Rhythm & Views

Duncan Sheik

Ladies and gentlemen of the jury, I stand before you today in the hopes of defending my appreciation of Duncan Sheik. He may write the sappy "adult contemporary" pop of Clear Channel radio stations with vague nouns for names, but those are not the songs that are Sheik's real strength.

White Limousine, Sheik's fifth album, has the vapid pop of "Barely Breathing" stature, but leans more toward the quiet, dark lullabies that populated the strange Phantom Moon (Elektra, 2001), a collaboration with playwright Steven Sater. It's these quiet, sparse songs that so elegantly articulate the romantic tension between any two beautiful movie stars of your choice, which make Duncan Sheik something more than your average good-looking male singer-songwriter. These songs are part of a centuries-old tradition of emotional indulgence, reaching back to gothic novels and their idealistic Romantic heroines and heroes, and even further back to the age of courtly love, when the knight would put down his sword and serenade his lady. The stark images of war in "Star-Field on Red Lines," heightened by minor key changes a and mournful violin, and the sweetly plucked guitar strings and Sheik's near-whisper voice harmonizing over itself in "So Gone" speak to old romantic ideals that can be very, very hard to shake when the strings come in.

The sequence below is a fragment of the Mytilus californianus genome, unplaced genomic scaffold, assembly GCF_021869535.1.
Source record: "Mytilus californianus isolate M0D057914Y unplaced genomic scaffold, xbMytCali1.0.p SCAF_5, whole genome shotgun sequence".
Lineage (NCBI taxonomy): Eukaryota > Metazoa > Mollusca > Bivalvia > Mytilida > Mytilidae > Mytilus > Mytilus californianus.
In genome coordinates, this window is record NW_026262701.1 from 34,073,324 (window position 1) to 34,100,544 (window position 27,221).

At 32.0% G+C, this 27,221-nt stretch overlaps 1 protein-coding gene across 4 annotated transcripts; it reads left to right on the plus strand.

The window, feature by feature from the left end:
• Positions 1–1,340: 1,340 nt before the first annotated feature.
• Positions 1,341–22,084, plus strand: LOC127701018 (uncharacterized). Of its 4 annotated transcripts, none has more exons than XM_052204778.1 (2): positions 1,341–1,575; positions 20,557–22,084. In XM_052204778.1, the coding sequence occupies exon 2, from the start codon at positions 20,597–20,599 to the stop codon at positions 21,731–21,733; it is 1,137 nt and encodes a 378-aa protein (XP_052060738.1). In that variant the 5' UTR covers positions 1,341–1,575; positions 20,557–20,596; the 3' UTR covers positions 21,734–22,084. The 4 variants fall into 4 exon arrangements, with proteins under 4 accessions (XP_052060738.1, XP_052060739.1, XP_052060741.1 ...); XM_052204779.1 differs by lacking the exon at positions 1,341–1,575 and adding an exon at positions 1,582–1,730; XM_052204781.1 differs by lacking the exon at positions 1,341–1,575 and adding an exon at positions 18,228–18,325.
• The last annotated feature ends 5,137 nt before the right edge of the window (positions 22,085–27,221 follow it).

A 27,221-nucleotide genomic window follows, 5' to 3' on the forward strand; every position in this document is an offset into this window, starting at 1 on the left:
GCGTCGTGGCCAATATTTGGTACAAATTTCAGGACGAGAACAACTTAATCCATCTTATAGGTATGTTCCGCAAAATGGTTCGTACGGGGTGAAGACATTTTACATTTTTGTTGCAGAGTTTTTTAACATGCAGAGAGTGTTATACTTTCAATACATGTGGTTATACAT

If you can forgive Sheik for the overly wordy, bouncy pop songs (like the title track and "Shopping"), and listen to the artful gorgeousness of songs like "I Don't Believe in Ghosts," with its dulcimer and organ, you may understand the indulgence, and acquit me of my crime.

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